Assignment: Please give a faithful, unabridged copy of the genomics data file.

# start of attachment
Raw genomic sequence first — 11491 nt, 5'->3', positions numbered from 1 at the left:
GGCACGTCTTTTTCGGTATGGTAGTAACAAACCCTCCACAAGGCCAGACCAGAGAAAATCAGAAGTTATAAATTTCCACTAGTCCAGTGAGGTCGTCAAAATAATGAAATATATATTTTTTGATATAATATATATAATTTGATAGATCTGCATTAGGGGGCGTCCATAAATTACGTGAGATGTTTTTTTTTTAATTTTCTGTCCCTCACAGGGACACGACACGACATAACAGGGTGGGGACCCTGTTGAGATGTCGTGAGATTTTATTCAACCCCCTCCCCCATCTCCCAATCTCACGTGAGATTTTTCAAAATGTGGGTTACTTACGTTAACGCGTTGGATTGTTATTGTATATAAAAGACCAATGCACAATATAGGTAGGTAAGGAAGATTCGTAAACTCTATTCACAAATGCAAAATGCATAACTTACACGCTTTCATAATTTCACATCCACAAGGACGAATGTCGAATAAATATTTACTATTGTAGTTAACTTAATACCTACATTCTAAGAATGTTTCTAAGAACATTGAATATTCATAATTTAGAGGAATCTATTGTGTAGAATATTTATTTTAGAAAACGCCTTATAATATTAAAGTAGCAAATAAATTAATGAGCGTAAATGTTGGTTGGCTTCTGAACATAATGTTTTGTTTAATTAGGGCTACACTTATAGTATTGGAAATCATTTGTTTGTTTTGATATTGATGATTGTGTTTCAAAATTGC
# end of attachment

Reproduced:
Raw genomic sequence first — 11491 nt, 5'->3', positions numbered from 1 at the left:
GGCACGTCTTTTTCGGTATGGTAGTAACAAACCCTCCACAAGGCCAGACCAGAGAAAATCAGAAGTTATAAATTTCCACTAGTCCAGTGAGGTCGTCAAAATAATGAAATATATATTTTTTGATATAATATATATAATTTGATAGATCTGCATTAGGGGGCGTCCATAAATTACGTGAGATGTTTTTTTTTTAATTTTCTGTCCCTCACAGGGACACGACACGACATAACAGGGTGGGGACCCTGTTGAGATGTCGTGAGATTTTATTCAACCCCCTCCCCCATCTCCCAATCTCACGTGAGATTTTTCAAAATGTGGGTTACTTACGTTAACGCGTTGGATTGTTATTGTATATAAAAGACCAATGCACAATATAGGTAGGTAAGGAAGATTCGTAAACTCTATTCACAAATGCAAAATGCATAACTTACACGCTTTCATAATTTCACATCCACAAGGACGAATGTCGAATAAATATTTACTATTGTAGTTAACTTAATACCTACATTCTAAGAATGTTTCTAAGAACATTGAATATTCATAATTTAGAGGAATCTATTGTGTAGAATATTTATTTTAGAAAACGCCTTATAATATTAAAGTAGCAAATAAATTAATGAGCGTAAATGTTGGTTGGCTTCTGAACATAATGTTTTGTTTAATTAGGGCTACACTTATAGTATTGGAAATCATTTGTTTGTTTTGATATTGATGATTGTGTTTCAAAATTGC